The semiconductor memory device comprises a clock buffer 14 for receiving a clock CLK input from the outside or a clock CLK generated in the chip. The clock buffer 14 supplies the input clock CLK to each circuit in the semiconductor memory device. The control signal generation circuit 11 operates in synchronization with a clock CLKx, and outputs a signal SEN based on the clock CLKx.

The SEN detection circuit 17 detects activation of the signal SEN, and inputs a trigger signal BLIDT to the BLI control circuit 12 upon rising/falling of a clock after the clock with which the signal SEN synchronizes to operate after the activation of the signal SEN. Also with this configuration of the semiconductor memory device, effects similar to the above can be obtained.

FIG. 33 is a block diagram showing a main portion of the semiconductor memory device configured in such a manner that the signal BLI is changed from VPP to VSS or an intermediate potential (e.g., VBLH, VBL, VPL or VDD) upon reception of the clock with which activation timing of the signal SEN synchronizes.

The clock CLKx supplied from the clock buffer 14 and a signal ACT for determining activation timing of the word line WL are input to a clock counter 19. The clock counter 19 counts the number of clocks CLKx after activation of the signal ACT, and generates a pulse signal SENACT in synchronization with the clocks CLKx after the predetermined number of times. The signal SENACT is input to the SEN control circuit 25 in the control signal generation circuit 11 and the BLI control circuit 12.

Upon reception of the clock CLKx input after the activation of the signal SENACT, the SEN control circuit 25 activates the signal SEN. Upon reception of the clock CLKx input after the activation of the signal SENACT, the BLI control circuit 12 changes the signal BLI from VPP to VSS. At this time, if an internal delay in the BLI control circuit 12 is larger than that in the SEN control circuit 25, falling timing of the signal BLI is immediately after the activation of the signal SEN. With this configuration of the semiconductor memory device, effects similar to the above can be obtained.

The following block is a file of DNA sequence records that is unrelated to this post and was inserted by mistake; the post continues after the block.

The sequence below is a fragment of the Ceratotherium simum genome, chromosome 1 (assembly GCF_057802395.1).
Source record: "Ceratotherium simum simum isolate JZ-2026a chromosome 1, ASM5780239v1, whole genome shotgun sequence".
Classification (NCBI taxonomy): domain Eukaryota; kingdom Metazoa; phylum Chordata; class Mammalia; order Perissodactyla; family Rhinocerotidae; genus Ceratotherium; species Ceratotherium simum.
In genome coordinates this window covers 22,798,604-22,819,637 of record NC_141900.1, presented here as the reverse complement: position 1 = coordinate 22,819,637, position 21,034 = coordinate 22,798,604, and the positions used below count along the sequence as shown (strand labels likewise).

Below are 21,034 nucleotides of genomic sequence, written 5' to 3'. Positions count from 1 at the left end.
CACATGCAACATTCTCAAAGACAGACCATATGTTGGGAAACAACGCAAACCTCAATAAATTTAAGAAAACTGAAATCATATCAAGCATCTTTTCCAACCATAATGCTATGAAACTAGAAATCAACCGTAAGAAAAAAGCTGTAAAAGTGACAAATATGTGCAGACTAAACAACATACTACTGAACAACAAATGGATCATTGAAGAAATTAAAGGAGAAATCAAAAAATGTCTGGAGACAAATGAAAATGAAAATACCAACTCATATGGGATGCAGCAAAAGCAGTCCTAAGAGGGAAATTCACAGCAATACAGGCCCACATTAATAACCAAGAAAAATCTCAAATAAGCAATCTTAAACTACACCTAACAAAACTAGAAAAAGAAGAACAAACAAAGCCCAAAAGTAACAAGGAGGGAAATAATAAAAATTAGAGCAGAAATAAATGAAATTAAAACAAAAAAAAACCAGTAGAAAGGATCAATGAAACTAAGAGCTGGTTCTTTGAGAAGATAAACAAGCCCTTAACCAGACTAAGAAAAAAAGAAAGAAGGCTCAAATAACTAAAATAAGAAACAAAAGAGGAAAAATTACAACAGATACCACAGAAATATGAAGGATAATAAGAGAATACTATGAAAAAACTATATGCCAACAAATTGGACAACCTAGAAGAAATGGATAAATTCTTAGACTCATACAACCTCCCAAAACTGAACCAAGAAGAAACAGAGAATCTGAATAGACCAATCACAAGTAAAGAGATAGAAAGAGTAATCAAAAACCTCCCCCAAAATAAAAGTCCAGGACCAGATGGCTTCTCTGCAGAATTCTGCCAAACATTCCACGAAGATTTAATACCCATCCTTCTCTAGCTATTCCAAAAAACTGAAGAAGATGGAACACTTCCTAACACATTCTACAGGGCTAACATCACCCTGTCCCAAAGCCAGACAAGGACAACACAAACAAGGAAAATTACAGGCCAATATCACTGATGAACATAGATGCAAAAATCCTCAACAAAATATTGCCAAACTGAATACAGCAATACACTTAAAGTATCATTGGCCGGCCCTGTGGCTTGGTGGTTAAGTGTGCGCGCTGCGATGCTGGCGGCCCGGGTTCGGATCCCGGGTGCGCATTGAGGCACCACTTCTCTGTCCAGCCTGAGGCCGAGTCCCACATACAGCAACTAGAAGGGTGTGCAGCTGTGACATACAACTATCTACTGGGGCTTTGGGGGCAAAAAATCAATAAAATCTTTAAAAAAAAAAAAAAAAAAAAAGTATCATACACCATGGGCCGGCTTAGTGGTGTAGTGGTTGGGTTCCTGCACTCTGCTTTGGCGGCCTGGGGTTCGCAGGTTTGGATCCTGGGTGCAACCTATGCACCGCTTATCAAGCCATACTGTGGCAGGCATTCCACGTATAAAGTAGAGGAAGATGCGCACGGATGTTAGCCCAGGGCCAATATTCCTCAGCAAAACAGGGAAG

FIG. 34 is a block diagram showing a main portion of the semiconductor memory device configured in such a manner that activation timing of the signal SEN synchronizes with rising (or falling) of a clock, rising of the signal CSL synchronizes with rising (or falling) of a clock, and the signal BLI is changed to VSS or an intermediate potential (e.g., VBLH, VBL, VPL or VDD) upon rising (or falling) of a clock between the synchronized clocks.

The clock counter 19 counts the number of clocks CLKx after activation of the signal ACT for determining activation timing of the word line WL, and generates a signal SENACT, a signal BLIDWN and a signal CSLACT in this order in synchronization with the clocks CLKx after the predetermined number of times. The SEN control circuit 25 activates the signal SEN upon reception of the clock CLKx input after activation of the signal SENACT. The BLI control circuit 12 changes the signal BLI to VSS or an intermediate potential (e.g., VBLH, VBL, VPL or VDD) upon reception of the clock CLKx input after activation of the signal BLIDWN.

A column decoder activates the signal CSL upon reception of the clock CLKx input after activation of the signal CSLACT. If there is a time difference of at least one cycle or more of the clock CLKx between the activation timing of the signal SEN synchronized with the clock CLKx and the activation timing of the signal CSL synchronized with the clock CLKx, with the aforementioned configuration, the signal BLI can be changed to VSS or an intermediate potential (e.g., VBLH, VBL, VPL or VDD) between the activation of the signal SEN and the activation of the signal CSL.

TENTH EMBODIMENT

FIG. 35 is a circuit diagram showing a main portion of a semiconductor memory device according to a tenth embodiment of the invention. The embodiment is a configuration example of a shared sense amplifier system in which one sense amplifier circuit 4 arranged in the center is shared by two memory cell arrays 1 a, 1 b.

The semiconductor memory device comprises a memory cell array 1 a including a memory cell MC1 and a memory cell array 1 b including a memory cell MC2. In the memory cell array 1 a, a word line WLL and a bit line pair BLL, /BLL are arranged to intersect each other. In the memory cell array 1 b, a word line WLR and a bit line pair BLR, /BLR are arranged to intersect each other.